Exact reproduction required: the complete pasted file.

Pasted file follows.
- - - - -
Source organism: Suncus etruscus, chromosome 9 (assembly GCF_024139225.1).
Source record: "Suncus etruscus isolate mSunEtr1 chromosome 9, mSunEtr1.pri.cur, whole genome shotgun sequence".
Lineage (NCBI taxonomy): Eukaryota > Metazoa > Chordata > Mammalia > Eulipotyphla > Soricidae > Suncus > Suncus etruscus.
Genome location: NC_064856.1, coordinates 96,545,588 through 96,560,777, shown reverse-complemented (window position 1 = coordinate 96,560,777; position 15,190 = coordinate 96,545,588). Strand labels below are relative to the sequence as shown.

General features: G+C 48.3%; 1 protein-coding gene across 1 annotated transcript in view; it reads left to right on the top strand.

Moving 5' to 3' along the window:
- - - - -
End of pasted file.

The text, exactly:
Source organism: Suncus etruscus, chromosome 9 (assembly GCF_024139225.1).
Source record: "Suncus etruscus isolate mSunEtr1 chromosome 9, mSunEtr1.pri.cur, whole genome shotgun sequence".
Lineage (NCBI taxonomy): Eukaryota > Metazoa > Chordata > Mammalia > Eulipotyphla > Soricidae > Suncus > Suncus etruscus.
Genome location: NC_064856.1, coordinates 96,545,588 through 96,560,777, shown reverse-complemented (window position 1 = coordinate 96,560,777; position 15,190 = coordinate 96,545,588). Strand labels below are relative to the sequence as shown.

General features: G+C 48.3%; 1 protein-coding gene across 1 annotated transcript in view; it reads left to right on the top strand.

Moving 5' to 3' along the window: